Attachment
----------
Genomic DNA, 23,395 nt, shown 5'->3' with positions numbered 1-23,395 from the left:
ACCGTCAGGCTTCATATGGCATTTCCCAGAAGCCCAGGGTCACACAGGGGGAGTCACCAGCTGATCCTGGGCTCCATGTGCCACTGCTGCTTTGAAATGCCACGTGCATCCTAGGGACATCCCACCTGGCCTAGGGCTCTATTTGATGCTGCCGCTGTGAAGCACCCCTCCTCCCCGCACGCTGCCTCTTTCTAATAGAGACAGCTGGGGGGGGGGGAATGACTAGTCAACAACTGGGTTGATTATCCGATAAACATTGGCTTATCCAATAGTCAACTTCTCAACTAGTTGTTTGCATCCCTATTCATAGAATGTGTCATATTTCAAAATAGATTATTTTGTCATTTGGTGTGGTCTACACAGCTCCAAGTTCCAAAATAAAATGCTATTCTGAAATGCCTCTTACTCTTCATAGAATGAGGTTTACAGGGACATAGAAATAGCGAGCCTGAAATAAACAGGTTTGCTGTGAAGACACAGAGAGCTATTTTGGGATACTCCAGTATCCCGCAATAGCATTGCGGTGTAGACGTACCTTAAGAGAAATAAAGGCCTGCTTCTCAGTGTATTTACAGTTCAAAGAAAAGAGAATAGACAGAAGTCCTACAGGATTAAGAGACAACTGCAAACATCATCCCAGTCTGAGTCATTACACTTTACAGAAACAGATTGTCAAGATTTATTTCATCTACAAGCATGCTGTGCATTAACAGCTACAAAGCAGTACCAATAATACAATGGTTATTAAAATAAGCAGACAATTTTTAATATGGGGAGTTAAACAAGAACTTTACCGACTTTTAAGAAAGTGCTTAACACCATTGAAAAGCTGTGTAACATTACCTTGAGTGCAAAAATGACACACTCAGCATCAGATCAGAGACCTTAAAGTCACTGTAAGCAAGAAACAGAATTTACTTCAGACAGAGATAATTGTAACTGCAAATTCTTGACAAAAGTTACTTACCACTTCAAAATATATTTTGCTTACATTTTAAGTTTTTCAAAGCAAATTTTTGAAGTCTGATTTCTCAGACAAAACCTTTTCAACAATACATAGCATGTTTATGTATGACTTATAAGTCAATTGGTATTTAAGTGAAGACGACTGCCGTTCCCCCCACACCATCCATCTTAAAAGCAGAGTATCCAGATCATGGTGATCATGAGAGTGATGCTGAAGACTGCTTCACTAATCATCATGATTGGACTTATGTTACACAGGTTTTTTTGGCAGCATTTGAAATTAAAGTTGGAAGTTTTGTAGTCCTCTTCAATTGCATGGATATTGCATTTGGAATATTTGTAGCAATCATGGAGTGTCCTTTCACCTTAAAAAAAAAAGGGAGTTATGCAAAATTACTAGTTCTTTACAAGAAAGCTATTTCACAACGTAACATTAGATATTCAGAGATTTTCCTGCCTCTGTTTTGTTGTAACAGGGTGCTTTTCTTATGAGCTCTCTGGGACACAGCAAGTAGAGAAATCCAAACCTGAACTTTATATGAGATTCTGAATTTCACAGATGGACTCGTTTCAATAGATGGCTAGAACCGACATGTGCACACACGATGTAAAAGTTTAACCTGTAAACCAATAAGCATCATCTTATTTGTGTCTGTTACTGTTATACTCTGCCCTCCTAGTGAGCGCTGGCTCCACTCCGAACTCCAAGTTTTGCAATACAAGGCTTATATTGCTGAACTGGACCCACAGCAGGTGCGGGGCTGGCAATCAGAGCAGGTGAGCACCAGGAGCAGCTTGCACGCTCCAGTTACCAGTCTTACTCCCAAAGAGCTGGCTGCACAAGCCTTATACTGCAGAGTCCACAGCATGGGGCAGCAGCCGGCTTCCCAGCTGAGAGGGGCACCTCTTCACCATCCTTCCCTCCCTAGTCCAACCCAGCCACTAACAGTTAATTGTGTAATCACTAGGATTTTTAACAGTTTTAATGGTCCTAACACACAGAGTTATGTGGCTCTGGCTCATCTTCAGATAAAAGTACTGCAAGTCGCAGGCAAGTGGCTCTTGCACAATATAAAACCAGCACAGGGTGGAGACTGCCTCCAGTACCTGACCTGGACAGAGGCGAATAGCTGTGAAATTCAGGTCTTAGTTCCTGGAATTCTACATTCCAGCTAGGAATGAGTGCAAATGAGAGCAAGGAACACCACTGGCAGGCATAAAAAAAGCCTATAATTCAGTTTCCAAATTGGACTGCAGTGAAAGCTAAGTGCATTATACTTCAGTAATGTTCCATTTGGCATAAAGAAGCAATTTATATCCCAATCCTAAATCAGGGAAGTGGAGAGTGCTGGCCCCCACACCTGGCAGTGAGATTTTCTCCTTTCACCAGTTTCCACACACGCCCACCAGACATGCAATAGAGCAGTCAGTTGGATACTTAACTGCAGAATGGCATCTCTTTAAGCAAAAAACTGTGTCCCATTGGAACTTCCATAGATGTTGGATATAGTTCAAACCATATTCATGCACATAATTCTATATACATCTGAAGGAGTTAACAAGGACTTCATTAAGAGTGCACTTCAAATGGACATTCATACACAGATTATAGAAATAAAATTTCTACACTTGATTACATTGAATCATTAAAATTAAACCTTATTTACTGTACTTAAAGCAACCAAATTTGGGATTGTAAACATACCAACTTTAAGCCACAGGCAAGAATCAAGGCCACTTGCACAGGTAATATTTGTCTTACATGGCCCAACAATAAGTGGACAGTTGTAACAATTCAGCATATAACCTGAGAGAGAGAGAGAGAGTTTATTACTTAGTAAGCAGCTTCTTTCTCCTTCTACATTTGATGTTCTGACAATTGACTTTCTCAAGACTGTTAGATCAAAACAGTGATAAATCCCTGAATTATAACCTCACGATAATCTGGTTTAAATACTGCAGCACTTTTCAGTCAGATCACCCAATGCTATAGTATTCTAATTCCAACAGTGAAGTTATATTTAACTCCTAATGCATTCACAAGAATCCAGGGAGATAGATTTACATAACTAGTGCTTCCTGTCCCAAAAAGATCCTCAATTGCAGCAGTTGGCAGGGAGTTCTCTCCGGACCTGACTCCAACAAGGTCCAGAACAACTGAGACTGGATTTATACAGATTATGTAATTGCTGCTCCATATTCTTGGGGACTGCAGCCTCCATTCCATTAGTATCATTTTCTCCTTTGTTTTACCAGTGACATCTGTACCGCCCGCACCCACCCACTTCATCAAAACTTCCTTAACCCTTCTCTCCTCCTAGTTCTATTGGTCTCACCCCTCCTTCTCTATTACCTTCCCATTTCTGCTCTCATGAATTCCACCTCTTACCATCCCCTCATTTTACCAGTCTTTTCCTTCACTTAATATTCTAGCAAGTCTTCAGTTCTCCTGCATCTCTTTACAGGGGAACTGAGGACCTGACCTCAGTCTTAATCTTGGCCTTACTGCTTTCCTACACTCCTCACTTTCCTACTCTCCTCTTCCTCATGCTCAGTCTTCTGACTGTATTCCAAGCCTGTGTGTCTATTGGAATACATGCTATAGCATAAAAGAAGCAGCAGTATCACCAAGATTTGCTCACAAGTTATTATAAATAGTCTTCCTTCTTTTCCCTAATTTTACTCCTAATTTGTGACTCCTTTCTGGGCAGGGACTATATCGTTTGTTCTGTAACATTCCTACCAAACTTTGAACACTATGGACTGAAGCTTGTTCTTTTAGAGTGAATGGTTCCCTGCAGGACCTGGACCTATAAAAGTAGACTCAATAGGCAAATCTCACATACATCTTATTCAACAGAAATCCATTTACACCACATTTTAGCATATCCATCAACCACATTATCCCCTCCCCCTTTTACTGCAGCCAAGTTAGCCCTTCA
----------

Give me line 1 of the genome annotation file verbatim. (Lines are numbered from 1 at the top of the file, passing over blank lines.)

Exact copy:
Genomic DNA, 23,395 nt, shown 5'->3' with positions numbered 1-23,395 from the left: